I can't wait for this game; I've said it about a dozen times in this thread lol.

    Michigan State does not and will not run the 3-4 defense.

  • No doubt.

    Key in on a potential halftime adjustment... removing your FB and spreading the field. Its the difference between a 180 pound DB versus a 250 pound linebacker in place to make the stop.

    I am intrigued by the size of your back. That's just who we don't want attacking us on the perimeter.

  • In terms of alternative pressure on the qb...
    If we do have an extra DB out there, look for Brandon Boykin charging the backfield from the slot.

    Also, I love seeing the speed up the middle from Ogletree when we send him. A great run blitz tactic which also finds added pressure on the QB.

  • I just finished everything I had access to read.

    Good stuff. Hardly anything can be said in disagreement.

    The only other thing that jumps out at me as "not an efficient strategy" is the bubble screen. You mentioned that our CBs are very physical. And matching them up against other WRs is usually a win for us. I expect you to throw them. But I don't expect much success on them. Maybe, they'll set something up for later. If I were you, I would hope that you don't waste too many plays trying to set that big play up.

    I definitely see a lot of strengths for you guys. But I'm not sure the I-Formation is where you will find your success attacking us.

    For our offense, if the ground game doesn't get going then it could be an exciting game (lots of pass attempts, lots of moving up and down the field, but potentially a lot of bad things can happen when a one dimensional team goes against a good defense. one dimensional doesn't mean that we abandon the run. Just that we find ourselves in 3rd and long because of a lack of success with it. We run as much as any team in the SEC despite not having the same level of success as the best in the SEC).

  • meansonny said... (original post)

    I just finished everything I had access to read.

    Good stuff. Hardly anything can be said in disagreement.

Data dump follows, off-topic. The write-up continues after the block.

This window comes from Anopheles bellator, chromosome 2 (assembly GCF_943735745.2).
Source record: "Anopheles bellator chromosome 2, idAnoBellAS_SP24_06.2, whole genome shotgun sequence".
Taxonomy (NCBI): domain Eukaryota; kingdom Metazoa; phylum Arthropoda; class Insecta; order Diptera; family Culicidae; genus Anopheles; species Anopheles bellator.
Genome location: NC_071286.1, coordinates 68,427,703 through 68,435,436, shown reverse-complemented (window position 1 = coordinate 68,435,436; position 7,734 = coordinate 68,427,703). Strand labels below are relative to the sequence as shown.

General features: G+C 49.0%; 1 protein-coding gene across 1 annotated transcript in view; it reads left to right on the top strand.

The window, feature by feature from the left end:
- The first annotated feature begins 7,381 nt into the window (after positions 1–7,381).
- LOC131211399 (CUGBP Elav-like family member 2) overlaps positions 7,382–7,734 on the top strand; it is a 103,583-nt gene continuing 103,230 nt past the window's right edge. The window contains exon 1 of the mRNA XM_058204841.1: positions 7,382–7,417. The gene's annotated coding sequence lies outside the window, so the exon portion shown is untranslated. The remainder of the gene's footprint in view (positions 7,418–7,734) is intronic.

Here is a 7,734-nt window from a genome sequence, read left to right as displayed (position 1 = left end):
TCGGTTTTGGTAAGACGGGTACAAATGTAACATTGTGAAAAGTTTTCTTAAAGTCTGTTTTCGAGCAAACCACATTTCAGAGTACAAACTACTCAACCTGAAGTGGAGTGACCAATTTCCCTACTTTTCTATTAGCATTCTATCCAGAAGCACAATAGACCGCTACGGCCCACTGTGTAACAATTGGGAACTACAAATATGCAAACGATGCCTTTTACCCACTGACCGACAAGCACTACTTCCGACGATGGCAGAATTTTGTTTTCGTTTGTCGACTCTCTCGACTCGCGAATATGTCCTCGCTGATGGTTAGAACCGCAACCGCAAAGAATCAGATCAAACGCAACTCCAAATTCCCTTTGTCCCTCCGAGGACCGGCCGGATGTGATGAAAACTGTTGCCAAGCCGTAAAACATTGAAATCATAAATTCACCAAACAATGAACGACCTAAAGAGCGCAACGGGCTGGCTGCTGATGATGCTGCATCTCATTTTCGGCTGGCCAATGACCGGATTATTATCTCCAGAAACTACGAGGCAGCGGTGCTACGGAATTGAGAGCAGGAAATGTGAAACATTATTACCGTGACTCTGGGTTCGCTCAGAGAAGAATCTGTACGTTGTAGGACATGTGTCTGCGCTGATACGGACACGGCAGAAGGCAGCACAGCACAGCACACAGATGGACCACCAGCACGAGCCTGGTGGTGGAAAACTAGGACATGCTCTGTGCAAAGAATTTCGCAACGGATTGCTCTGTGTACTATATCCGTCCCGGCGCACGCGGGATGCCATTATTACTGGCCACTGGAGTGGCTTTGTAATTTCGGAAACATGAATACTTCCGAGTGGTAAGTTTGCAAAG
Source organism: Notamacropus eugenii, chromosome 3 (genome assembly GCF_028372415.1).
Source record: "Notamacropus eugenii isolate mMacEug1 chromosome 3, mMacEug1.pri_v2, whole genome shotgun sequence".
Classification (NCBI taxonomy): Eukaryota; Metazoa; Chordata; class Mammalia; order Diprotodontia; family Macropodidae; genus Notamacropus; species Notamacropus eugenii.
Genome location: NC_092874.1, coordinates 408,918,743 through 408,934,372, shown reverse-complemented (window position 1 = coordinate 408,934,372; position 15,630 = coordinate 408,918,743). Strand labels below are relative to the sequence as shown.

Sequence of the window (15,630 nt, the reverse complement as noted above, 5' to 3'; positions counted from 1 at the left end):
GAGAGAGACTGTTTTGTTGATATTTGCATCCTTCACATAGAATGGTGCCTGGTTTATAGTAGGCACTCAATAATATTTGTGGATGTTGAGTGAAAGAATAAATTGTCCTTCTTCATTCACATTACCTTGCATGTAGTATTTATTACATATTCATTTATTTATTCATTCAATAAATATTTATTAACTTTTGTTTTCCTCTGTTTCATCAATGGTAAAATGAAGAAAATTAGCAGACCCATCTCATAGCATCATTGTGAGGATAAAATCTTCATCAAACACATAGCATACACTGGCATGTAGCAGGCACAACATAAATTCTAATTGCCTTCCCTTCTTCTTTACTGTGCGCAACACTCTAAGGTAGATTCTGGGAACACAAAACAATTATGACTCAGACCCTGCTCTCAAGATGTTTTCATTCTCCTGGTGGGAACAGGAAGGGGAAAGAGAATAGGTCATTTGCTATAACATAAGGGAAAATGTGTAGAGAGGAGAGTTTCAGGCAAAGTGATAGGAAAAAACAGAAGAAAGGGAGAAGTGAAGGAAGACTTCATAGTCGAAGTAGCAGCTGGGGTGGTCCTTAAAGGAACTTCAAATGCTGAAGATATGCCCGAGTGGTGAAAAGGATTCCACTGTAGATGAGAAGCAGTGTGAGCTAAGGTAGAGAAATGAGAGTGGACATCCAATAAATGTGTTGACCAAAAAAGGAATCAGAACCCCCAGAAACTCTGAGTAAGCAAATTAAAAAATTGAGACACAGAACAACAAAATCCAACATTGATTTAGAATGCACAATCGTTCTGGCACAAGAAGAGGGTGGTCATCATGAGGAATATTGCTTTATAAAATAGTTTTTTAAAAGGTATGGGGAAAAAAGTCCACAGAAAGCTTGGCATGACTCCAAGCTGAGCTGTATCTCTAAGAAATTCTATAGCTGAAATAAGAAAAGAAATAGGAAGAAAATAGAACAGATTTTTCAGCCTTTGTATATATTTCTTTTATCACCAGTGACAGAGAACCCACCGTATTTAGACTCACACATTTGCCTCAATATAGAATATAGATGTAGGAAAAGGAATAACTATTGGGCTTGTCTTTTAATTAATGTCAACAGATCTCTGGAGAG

The only other thing that jumps out at me as "not an efficient strategy" is the bubble screen. You mentioned that our CBs are very physical. And matching them up against other WRs is usually a win for us. I expect you to throw them. But I don't expect much success on them. Maybe, they'll set something up for later. If I were you, I would hope that you don't waste too many plays trying to set that big play up.

    I definitely see a lot of strengths for you guys. But I'm not sure the I-Formation is where you will find your success attacking us.

    For our offense, if the ground game doesn't get going then it could be an exciting game (lots of pass attempts, lots of moving up and down the field, but potentially a lot of bad things can happen when a one dimensional team goes against a good defense. one dimensional doesn't mean that we abandon the run. Just that we find ourselves in 3rd and long because of a lack of success with it. We run as much as any team in the SEC despite not having the same level of success as the best in the SEC).

    In terms of the bubble screen, I had to consider the fact that MSU trots out a pair of 6'2 215+ pound WRs (Cunningham and Nichol) who have been great blockers over their past couple of years. I have to think they'll at least be equal to the UGA DBs in terms of strength and physicality.

    State has no problems with running plays that only gain a few yards for a quarter for more if it'll open up 20+ yard plays in the 3rd Q. MSU will run 6-10 times out of the I in the same direction only to set up throws to the backside TE in the 2nd half and things like that. It's almost as though the Spartans treat the first Q as an experiment to feel out the opposition, then adjusts for the rest of the game.

    Michigan State does not and will not run the 3-4 defense.

  • SpartanRocky said... (original post)

    In terms of the bubble screen, I had to consider the fact that MSU trots out a pair of 6'2 215+ pound WRs (Cunningham and Nichol) who have been great blockers over their past couple of years. I have to think they'll at least be equal to the UGA DBs in terms of strength and physicality.

    State has no problems with running plays that only gain a few yards for a quarter for more if it'll open up 20+ yard plays in the 3rd Q. MSU will run 6-10 times out of the I in the same direction only to set up throws to the backside TE in the 2nd half and things like that. It's almost as though the Spartans treat the first Q as an experiment to feel out the opposition, then adjusts for the rest of the game.

    Damn...you 2 guys are sick in the head...

    loco

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  • SpartanRocky said... (original post)

    Damn...you 2 guys are sick in the head...

    loco

    Which two guys and for what reason? lol

    Michigan State does not and will not run the 3-4 defense.

  • My doctor says the medication is working.

    So long as the Dawgs don't implode, my dosage is OK.
    If our backs can't snag a yard or two after contact, we might want to replace the silverware with plasticware.

    Gonna be a damn fine game.